This table illustrates how great the drop-off is from the valuable players in the first round to those post-300. Even if you draft Juan Soto with CSE that gives you 24.5% of your target, you need a lot of pieces later to make up the other 75%. Like any other counting category, you have to make the pieces fit. Nick Madrigal's batting average is quite valuable, but he doesn't do much else. Max Kepler hits home runs and will steal a few bases, but his negative impact on batting average is going to make you work that much harder to hit your CSE batting average target. Ratios are unique in that the bad ones work against you in a way that low counting stats do not, which is a good segway into sub-floor batting averages.

__Joey Gallo's Own Section__

Last month, I tweeted the following:

People don't like when you speak ill of Joey Gallo, but this tweet was a product of the analysis laid out in this article.

Player | PA | AB | AVG | CSE | % (of Target) |

Joey Gallo | 633 | 519 | .208 | -0.126 | -12.6% |

Of course, a player cannot hit negative home runs, but they can drag your batting average in the wrong direction. Imagine if a player could hit -26 home runs and you had to make those up on the rest of your roster. Is there a scenario in which you draft that player?

You simply cannot compete to win (or compete at all...) in the batting average category with the lowest of batting averages fueled by full at-bats. Sure, you could pair him with Nick Madrigal (see above), but what you've done in the process of using Nick Madrigal to turn Joey Gallo into a last place batting average team (as opposed to to 12.6 *below* what is required for last place) is to also turn Nick Madrigal into a last place batting average drag too. Congrats. Nick Madrigal doesn't do anything else well either. He's simply an extra spot on your roster being used to bring Joey Gallo's batting average impact up to par with the last place floor. It is not a winning strategy.

__Catcher Impact__

When I sent the Joey Gallo tweet, a smart (alec) person replied with "Now do Mike Zunino," which actually helps illustrate this exercise really well. Here's Mike Zunino along with a few other end-game catchers and their steamer projections converted to CSEs.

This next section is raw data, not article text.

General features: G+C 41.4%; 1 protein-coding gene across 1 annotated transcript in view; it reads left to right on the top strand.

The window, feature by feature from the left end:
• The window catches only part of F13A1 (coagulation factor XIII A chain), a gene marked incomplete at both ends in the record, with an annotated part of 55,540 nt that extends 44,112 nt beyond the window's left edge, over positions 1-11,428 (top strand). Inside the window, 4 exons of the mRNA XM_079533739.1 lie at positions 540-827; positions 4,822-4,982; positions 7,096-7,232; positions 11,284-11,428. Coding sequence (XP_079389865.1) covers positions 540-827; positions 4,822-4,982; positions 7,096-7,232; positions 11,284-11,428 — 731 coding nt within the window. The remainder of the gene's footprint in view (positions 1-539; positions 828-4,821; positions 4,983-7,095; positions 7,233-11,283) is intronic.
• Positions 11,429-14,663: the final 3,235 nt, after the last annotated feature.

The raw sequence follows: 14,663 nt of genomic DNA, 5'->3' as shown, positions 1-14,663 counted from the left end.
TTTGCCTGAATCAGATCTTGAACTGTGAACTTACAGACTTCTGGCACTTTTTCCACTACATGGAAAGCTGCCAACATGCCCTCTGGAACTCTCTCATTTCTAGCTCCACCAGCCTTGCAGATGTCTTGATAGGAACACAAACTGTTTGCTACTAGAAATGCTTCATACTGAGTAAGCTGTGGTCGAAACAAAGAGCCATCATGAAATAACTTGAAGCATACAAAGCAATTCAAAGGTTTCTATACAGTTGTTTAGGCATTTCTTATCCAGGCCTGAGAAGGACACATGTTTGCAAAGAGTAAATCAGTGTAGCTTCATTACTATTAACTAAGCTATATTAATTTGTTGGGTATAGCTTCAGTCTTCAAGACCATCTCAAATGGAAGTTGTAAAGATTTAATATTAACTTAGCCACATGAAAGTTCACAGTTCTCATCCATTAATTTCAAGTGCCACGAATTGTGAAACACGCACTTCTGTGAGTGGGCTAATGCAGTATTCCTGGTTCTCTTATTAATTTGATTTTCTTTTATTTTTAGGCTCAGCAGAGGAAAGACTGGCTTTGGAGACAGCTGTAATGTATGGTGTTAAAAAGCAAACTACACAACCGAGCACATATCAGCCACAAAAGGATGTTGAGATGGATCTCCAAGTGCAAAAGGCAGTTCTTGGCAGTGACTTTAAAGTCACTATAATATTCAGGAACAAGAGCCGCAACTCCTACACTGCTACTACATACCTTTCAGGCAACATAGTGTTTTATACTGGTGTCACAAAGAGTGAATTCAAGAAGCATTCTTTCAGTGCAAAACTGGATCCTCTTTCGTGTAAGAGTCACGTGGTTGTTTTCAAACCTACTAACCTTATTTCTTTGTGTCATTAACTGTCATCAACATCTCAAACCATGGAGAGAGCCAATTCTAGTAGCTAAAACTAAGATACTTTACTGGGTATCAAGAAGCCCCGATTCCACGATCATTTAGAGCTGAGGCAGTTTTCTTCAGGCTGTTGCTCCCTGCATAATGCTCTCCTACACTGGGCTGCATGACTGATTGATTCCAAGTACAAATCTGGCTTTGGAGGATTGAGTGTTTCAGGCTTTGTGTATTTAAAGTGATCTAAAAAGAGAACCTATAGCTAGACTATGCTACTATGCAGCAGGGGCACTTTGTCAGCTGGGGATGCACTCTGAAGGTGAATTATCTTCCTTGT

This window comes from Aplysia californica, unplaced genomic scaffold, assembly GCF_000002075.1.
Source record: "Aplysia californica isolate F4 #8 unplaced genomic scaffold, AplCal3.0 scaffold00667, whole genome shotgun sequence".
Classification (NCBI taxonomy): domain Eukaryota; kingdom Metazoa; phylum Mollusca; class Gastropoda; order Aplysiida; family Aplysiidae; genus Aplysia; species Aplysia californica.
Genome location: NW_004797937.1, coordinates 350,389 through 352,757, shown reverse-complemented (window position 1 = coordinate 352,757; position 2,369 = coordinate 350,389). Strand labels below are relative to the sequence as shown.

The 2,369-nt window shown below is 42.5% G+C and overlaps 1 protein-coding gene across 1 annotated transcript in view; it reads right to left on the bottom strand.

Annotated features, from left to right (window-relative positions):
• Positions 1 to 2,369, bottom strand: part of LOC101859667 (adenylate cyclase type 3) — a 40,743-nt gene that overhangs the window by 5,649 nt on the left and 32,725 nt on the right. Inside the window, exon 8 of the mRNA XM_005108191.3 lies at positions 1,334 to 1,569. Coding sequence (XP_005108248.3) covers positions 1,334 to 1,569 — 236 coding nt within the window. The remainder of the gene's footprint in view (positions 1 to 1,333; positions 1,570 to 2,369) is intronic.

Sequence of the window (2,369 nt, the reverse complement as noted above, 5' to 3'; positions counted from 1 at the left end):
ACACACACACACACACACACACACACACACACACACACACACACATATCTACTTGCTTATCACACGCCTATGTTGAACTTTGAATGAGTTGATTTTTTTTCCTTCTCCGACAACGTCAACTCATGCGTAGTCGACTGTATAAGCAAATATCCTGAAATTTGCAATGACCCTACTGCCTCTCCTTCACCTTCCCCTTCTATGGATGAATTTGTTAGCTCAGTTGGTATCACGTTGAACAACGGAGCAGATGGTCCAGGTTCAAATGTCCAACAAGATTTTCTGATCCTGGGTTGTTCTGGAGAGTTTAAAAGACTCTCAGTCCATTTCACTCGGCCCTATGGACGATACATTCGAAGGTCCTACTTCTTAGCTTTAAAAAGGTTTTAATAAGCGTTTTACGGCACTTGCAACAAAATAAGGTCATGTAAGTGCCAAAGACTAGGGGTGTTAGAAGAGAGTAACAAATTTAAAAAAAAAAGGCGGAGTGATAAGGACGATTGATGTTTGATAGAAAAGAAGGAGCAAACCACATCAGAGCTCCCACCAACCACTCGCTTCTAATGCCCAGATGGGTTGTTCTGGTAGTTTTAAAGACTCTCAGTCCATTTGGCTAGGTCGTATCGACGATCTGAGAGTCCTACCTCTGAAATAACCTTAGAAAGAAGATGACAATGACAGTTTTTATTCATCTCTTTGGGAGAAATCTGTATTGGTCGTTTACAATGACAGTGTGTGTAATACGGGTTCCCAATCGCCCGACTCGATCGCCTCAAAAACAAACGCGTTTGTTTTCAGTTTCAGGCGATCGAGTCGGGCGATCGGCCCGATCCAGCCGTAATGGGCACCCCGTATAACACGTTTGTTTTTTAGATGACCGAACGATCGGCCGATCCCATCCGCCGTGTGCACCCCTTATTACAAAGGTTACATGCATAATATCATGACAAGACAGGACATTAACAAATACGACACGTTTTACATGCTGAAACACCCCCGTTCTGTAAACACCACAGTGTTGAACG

Player | PA | AB | AVG | CSE | % (of Target) |

Mike Zunino | 312 | 278 | .204 | -0.075 | -7.5% |

Carson Kelly | 402 | 348 | .239 | -0.009 | -0.9% |

Max Stassi | 386 | 341 | .223 | -0.047 | -4.7% |

James McCann | 366 | 330 | .229 | -0.032 | -3.2% |

Tucker Barnhart | 345 | 305 | .229 | -0.029 | -3% |

That Zunino effect hurts, to be sure. But as the table shows, despite Mike Zunino's lower batting average projection than Joey Gallo's, his negative impact is slightly more than half of Joey Gallo's negative impact. It's simply a matter of lower volume and he doesn't hurt your team nearly as much as Gallo does. Catchers in general don't do as much damage as other players because they log fewer plate appearances. If you are going to roster a batting average drag (which I don't recommend), catcher is where you want to do it.

__Batting Average CSE Tracking Tool__

*Update (3.25.22): I went ahead and created a tool for tracking batting average CSE during a draft. See the page for it with download link *__here__*. If enough people email me and ask, I'll make one for the pitching ratios and post that one too.*

__Conclusion__

People don't pay nearly enough attention to ratios when drafting, particularly how volume affects ratio categories. And though this illustration uses batting average, you can (and I do) do the same thing with ERA and WHIP. The only things done differently in the pitching categories are to set the "targets" as the lower numbers and the "floors" as the higher numbers (because, obviously, you want lower ERA and WHIP just like you want a higher AVG) and use innings pitched instead of at-bats for the measure of volume.

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*Thanks for reading!*
*- Russell*